Principal Investigator Dr Jane Adams
This project examines the interface between law, space, and place, framed within an historical context. It considers how New Zealand’s courthouse buildings have both facilitated and impeded access to justice for court-users, and the legal profession's role in that process. Using case studies of contemporary campaigns to save historic New Zealand courts, as well as the judge-led Standing Committee on Courthouse Design (established in 1992), this project examines whose voices are heard on matters of court design and the underlying assumptions and ideals about the role of space and place in New Zealand’s court system.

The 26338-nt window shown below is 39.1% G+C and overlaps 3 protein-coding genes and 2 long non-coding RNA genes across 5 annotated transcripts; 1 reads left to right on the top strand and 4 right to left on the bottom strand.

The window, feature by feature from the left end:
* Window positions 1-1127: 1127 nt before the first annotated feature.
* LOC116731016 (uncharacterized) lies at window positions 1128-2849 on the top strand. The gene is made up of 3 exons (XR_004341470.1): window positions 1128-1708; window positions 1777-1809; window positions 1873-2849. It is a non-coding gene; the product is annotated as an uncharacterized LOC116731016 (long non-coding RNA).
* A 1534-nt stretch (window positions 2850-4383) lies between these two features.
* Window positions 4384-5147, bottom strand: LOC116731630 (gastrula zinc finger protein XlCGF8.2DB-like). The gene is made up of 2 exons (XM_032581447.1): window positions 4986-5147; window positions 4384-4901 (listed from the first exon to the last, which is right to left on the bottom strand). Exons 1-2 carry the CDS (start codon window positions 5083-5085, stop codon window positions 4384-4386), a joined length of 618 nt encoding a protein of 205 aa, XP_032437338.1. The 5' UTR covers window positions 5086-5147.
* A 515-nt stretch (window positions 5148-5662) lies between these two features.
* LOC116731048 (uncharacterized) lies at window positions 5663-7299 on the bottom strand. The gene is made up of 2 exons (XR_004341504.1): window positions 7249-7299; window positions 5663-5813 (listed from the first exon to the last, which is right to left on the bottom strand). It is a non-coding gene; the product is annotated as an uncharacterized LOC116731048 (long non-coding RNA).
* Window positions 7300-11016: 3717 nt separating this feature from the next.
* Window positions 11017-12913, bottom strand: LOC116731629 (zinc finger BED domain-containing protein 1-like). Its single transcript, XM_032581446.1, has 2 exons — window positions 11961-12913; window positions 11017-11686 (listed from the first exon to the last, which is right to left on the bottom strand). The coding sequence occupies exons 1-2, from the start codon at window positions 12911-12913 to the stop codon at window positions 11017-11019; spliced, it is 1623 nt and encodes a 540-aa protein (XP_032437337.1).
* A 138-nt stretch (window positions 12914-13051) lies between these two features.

Adams, J., & Toy-Cronin, B. (Forthcoming). Nurturing tradition in Dunedin: Courthouses, lawyers, and justice. Otago Law Review
Adams, J. (2018). Dunedin’s hanging judges. LawTalk 920 83-84. [PDF 363 KB]
Adams, J. (2018). Celebrating 150 years of Auckland's "Rip van Winkle" courthouse. LawNews, 7, 4-5.
Adams, J. (2018). Majesty and modernity. New Zealand Law Journal, 3. [PDF 439 KB]
Adams, J. (2018, Jan). Court audiovisual links - do they serve interests of justice. Radio New Zealand Morning Report interview [audio].
Adams, J. (2018). Demolition by neglect? The sage of Hamilton’s old court on the hill. LawTalk 914 52-54.
Adams, J. (2017). "Distributed Courts”: AVL in New Zealand’s Courts. LawTalk 912 64.
Adams, J. (2017, Dec). Grand Designs: Courthouses and judicial architecture in New Zealand’s modern history. Verbal presentation at the 2017 Law and Society Association of Australia and New Zealand (LSAANZ) Conference, Dunedin, New Zealand.